While Cabernet Sauvignon might be the grape most think of when ruminating about red wines from California, many also hopefully recall the pockets of perfection that allow for the growing of grapes that need something a bit more cool. One famous 'pocket' is Los Carneros, a ninety square mile AVA (American Viticultural Area) on the southernmost foothills of the Mayacamas and Sonoma mountain ranges.
Los Carneros AVA (also known as Carneros AVA) includes parts of both Sonoma and Napa counties in California, U.S.A.. It is located north of San Pablo Bay. The proximity to the cool fog and breezes from the bay makes the climate in Los Carneros cooler and more moderate than the wine regions farther north in Napa Valley and Sonoma Valley. The cooler climate has made Los Carneros attractive for the cultivation of cooler climate varietals like Pinot Noir and Chardonnay.
So, we have a great place to grow Pinot Noir but how is this bottling? In a word, lovely! Scents of fresh cherries and rose petals are grounded with touches of light spice and garden loam. Upon tasting, the berries are massively ripe: cherries, strawberries, raspberries and blackberries. Background notes of subtle minerality and light spice add complexity. The grip of tannins and scintillating streaks of acidity keep this wine balanced and ideal for the spring table. Think everything from ham to lamb, salmon to tuna, duck to pork. Or try some chèvre and salami with your favorite herb crackers.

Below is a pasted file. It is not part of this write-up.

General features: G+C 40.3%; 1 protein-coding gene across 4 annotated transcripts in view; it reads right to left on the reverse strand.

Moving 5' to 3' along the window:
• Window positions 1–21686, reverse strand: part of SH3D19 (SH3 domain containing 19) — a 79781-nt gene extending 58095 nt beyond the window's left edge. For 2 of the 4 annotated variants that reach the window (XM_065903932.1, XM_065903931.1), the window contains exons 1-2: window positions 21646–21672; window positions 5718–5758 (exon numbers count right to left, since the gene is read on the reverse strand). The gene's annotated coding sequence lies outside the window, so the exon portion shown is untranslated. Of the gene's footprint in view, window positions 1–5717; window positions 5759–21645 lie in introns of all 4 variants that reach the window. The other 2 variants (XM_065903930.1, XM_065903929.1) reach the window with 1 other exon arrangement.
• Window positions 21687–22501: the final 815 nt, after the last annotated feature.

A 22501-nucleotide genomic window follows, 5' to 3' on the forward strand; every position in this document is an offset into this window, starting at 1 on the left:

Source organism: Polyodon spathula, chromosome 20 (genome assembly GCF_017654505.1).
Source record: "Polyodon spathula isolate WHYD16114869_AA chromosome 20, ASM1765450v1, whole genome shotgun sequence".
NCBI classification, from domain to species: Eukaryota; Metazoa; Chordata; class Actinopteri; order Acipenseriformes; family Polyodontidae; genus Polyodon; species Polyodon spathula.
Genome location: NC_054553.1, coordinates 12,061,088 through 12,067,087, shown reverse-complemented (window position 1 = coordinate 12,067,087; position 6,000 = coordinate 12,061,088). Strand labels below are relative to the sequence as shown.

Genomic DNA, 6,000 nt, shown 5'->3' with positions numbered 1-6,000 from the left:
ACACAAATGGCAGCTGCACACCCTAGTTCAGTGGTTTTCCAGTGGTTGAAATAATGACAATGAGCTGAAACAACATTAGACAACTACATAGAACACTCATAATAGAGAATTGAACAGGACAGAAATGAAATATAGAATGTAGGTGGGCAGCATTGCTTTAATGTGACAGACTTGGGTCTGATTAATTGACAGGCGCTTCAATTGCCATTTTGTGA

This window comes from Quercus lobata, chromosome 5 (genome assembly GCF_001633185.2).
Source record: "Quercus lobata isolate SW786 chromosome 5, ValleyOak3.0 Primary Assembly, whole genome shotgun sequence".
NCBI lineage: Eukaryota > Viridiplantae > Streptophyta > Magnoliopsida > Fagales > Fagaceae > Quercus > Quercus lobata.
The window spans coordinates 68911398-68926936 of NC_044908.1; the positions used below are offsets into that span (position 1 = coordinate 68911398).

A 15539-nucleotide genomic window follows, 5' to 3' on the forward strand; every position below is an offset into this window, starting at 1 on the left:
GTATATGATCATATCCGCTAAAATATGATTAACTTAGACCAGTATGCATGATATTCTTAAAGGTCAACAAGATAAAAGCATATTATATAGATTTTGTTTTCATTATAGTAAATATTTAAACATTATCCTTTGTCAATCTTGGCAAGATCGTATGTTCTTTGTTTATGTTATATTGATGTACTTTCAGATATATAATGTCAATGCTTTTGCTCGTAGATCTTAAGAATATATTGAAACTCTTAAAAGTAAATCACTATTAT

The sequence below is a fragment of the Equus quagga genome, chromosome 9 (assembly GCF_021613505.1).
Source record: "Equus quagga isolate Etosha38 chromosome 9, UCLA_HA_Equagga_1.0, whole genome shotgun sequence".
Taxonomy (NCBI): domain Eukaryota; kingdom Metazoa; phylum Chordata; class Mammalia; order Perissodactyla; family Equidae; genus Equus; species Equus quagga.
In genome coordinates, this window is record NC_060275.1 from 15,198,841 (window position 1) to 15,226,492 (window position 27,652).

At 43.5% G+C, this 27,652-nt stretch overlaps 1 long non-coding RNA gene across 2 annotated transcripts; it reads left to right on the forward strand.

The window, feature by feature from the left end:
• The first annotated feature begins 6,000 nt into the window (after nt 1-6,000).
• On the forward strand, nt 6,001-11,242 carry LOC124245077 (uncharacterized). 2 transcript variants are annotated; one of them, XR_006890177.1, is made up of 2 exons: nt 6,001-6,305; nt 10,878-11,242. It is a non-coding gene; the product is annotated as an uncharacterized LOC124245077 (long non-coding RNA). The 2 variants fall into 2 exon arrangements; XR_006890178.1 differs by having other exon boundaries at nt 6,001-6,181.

And what's up with the owl theme? Barn owls are extremely useful in vineyard management but they do not create their own nest holes. Instead, they frequently use hollow trees or cavities from other birds, and they readily move into open buildings or nest boxes. With the right barn owl box, it is possible to encourage barn owls to become permanent residents in your yard or elsewhere on a larger property. Many farmers and backyard birders welcome barn owls because these birds are efficient hunters that prey almost exclusively on small rodents such as mice, voles, rats, shrews, and gophers. With hungry barn owls and owlets in the area, less money, time, and effort will be needed for rodent control. Furthermore, because these raptors are primarily nocturnal, they rarely bother livestock or pets. They will not hurt crops or gardens, and they don't require feeders or expensive seed.
In summation, this is a light, bright, vibrant, fresh Pinot Noir that shows off the beauty of both Carneros and the vineyard protectors, the owls-- and a worthy champion to take our "Wine of the Month" mantle.